Oops, slight derail there.
If this goes through, Amazon wins. That’s scary enough in it’s own right
Publishing is not bad. Monopolies are bad. Collusive cartels are bad. Dinosaur Fortune 500 companies try to resist change and protect profits at the expense of the consumer is bad. Huge tech conglomerates trying to corner the market and then milk the consumer is bad. Exploting artists is bad.
The Europeans regulators are looking into the same issue, it will be interesting to see which way they fall.
It does sort of bother me that John Sargent writes about making the choice for Macmillan in his basement, all alone. Which comes across as a more than a little disingenuous. He obviously spoke to others at Macmillan, consulted with lawyers over the contracts etc. I am willing to bet that, as an American subsidiary of a larger German based corporation, Georg von Holtzbrinck Publishing Group, the Mr Sargent is suppose to report Chairman Stefan von Holtzbrinck and the rest of the board on all key matters. It might have very well been Mr Sargent’s final decision to make, but however lonely it is at the top, the decision making process goes far beyond his basement.
I don’t know whether there was collusion or not as far as cartels, etc. But I do know that Mr Sargent is full of BS.
Scalzi: But you just said that shouldn’t be their goal, their goal should be maximizing sales.
No. His remarks were quite clear. He stated the simple proposition that maximizing revenue “per sale” is not as important as maximizing sales. That’s in no way saying you shouldn’t maximize revenue. In fact, it’s saying just the opposite. Maximizing revenue is the goal, and attempting to reach that goal by maximizing revenue “per sale” is not the best approach. It’s an opinion, not a fact, but it’s hardly a controversial one.
@Jon M and @MyName
Thanks for the explanation on the paper book costs versus ebooks! I think there’s definitely a perception among some of us readers that it must cost a good bit less to produce and sell an ebook. It certainly feels like we get less since we don’t get to hold a chunk of paper and words that could likely last longer than we do. I doubt my ereader will last that long. But I love ebooks for convenience sake! The space saving! The bookmarks that don’t fall out by accident! I even spilled a marinade on my ereader, and while it smelled yummy for days, the pages didn’t yellow at all!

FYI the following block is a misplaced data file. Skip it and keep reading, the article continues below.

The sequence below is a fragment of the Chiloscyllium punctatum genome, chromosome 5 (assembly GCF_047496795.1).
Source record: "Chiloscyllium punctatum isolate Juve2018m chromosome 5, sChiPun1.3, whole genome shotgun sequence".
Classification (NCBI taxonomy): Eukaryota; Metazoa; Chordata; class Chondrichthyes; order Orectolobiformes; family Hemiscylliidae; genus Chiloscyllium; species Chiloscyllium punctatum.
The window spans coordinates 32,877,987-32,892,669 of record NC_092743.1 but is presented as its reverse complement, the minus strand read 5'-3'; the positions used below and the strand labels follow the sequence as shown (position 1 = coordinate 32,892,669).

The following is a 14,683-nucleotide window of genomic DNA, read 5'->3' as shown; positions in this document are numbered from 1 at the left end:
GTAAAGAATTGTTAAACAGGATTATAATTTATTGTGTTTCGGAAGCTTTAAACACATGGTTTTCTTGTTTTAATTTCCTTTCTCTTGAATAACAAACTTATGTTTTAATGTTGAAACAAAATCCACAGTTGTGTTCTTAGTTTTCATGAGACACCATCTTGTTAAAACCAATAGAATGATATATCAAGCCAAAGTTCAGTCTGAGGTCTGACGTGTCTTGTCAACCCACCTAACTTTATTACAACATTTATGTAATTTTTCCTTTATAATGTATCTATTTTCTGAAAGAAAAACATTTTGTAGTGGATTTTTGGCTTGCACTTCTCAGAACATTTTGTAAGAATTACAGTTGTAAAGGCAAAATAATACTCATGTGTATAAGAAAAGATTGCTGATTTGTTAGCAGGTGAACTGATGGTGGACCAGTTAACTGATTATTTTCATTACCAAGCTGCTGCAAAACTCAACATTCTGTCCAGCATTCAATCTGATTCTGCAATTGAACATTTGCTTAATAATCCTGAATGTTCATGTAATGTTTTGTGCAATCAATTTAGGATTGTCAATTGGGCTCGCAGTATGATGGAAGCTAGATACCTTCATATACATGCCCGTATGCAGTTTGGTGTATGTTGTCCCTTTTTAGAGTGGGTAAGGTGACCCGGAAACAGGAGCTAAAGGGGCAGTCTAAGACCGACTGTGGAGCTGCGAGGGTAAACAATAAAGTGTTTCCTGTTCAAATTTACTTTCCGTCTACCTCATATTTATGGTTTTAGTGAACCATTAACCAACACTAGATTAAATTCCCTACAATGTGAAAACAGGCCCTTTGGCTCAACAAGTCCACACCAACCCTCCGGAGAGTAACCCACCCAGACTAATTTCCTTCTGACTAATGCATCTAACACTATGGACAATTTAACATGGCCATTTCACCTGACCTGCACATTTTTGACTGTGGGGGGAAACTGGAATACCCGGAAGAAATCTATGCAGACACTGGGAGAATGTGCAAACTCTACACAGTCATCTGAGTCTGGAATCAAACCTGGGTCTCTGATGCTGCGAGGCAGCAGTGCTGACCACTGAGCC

It all helps put into perspective some of what Amazon was doing with regard to pricing. As well as understand more of the risk/costs for other sellers.
@bryan broyles – You say maximizing revenue is the goal. Well, sort of, as a means to the true goal, which is to maximize profit. Maximizing revenue doesn’t always maximize profit, because if the margin between cost and sale price is too thin, all the revenue in the world won’t generate enough profit to satisfy management.
Management of many corporations these days do not run the company in the best long term interest of the company, or even in the best long term interest of the shareholders. Many corporations that have been profitable, but have seen their profit margin dip below 10%, have been run into the ground to extract all the short term money possible and then been sold or gone out of business – not because they weren’t profitable, but just because the profit margin wasn’t high enough to satisfy some people.
Getting a little off topic, so will stop here.